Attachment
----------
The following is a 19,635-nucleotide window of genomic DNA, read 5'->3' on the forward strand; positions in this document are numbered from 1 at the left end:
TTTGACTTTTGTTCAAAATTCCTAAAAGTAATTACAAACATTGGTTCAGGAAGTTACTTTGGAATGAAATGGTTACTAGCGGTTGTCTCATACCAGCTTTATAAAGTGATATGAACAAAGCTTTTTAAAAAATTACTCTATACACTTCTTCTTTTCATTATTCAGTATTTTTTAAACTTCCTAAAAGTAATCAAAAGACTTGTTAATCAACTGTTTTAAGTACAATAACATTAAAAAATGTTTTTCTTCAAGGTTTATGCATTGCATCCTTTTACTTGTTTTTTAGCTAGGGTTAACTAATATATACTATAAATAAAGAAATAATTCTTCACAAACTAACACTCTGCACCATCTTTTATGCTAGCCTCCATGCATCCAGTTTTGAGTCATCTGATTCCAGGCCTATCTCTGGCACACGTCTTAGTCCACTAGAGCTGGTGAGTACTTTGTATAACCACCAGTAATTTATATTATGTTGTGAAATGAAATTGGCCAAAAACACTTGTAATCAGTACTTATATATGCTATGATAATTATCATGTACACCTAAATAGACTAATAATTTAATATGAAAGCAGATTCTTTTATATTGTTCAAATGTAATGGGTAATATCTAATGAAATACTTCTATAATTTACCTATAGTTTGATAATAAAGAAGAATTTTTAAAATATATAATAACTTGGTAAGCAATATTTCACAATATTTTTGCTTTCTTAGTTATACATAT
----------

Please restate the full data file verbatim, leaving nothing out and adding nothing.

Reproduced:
The following is a 19,635-nucleotide window of genomic DNA, read 5'->3' on the forward strand; positions in this document are numbered from 1 at the left end:
TTTGACTTTTGTTCAAAATTCCTAAAAGTAATTACAAACATTGGTTCAGGAAGTTACTTTGGAATGAAATGGTTACTAGCGGTTGTCTCATACCAGCTTTATAAAGTGATATGAACAAAGCTTTTTAAAAAATTACTCTATACACTTCTTCTTTTCATTATTCAGTATTTTTTAAACTTCCTAAAAGTAATCAAAAGACTTGTTAATCAACTGTTTTAAGTACAATAACATTAAAAAATGTTTTTCTTCAAGGTTTATGCATTGCATCCTTTTACTTGTTTTTTAGCTAGGGTTAACTAATATATACTATAAATAAAGAAATAATTCTTCACAAACTAACACTCTGCACCATCTTTTATGCTAGCCTCCATGCATCCAGTTTTGAGTCATCTGATTCCAGGCCTATCTCTGGCACACGTCTTAGTCCACTAGAGCTGGTGAGTACTTTGTATAACCACCAGTAATTTATATTATGTTGTGAAATGAAATTGGCCAAAAACACTTGTAATCAGTACTTATATATGCTATGATAATTATCATGTACACCTAAATAGACTAATAATTTAATATGAAAGCAGATTCTTTTATATTGTTCAAATGTAATGGGTAATATCTAATGAAATACTTCTATAATTTACCTATAGTTTGATAATAAAGAAGAATTTTTAAAATATATAATAACTTGGTAAGCAATATTTCACAATATTTTTGCTTTCTTAGTTATACATAT